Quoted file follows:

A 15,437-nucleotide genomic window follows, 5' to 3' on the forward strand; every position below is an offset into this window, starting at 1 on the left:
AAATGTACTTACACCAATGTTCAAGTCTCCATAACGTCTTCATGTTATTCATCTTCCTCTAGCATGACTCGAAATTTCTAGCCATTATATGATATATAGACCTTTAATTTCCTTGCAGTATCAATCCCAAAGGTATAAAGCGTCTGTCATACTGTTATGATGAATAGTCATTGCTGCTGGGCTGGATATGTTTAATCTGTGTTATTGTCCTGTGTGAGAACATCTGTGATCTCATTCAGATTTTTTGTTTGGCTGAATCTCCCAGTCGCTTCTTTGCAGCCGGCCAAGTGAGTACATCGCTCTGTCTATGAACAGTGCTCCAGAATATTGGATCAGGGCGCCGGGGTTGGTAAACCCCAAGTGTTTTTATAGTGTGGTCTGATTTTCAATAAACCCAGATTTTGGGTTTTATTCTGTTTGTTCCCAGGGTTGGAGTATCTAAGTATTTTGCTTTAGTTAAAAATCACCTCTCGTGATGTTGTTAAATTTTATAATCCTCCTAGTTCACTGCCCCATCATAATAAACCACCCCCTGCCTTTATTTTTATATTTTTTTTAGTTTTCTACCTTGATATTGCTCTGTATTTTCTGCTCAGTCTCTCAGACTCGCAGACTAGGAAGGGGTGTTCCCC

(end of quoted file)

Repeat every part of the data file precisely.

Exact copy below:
A 15,437-nucleotide genomic window follows, 5' to 3' on the forward strand; every position below is an offset into this window, starting at 1 on the left:
AAATGTACTTACACCAATGTTCAAGTCTCCATAACGTCTTCATGTTATTCATCTTCCTCTAGCATGACTCGAAATTTCTAGCCATTATATGATATATAGACCTTTAATTTCCTTGCAGTATCAATCCCAAAGGTATAAAGCGTCTGTCATACTGTTATGATGAATAGTCATTGCTGCTGGGCTGGATATGTTTAATCTGTGTTATTGTCCTGTGTGAGAACATCTGTGATCTCATTCAGATTTTTTGTTTGGCTGAATCTCCCAGTCGCTTCTTTGCAGCCGGCCAAGTGAGTACATCGCTCTGTCTATGAACAGTGCTCCAGAATATTGGATCAGGGCGCCGGGGTTGGTAAACCCCAAGTGTTTTTATAGTGTGGTCTGATTTTCAATAAACCCAGATTTTGGGTTTTATTCTGTTTGTTCCCAGGGTTGGAGTATCTAAGTATTTTGCTTTAGTTAAAAATCACCTCTCGTGATGTTGTTAAATTTTATAATCCTCCTAGTTCACTGCCCCATCATAATAAACCACCCCCTGCCTTTATTTTTATATTTTTTTTAGTTTTCTACCTTGATATTGCTCTGTATTTTCTGCTCAGTCTCTCAGACTCGCAGACTAGGAAGGGGTGTTCCCC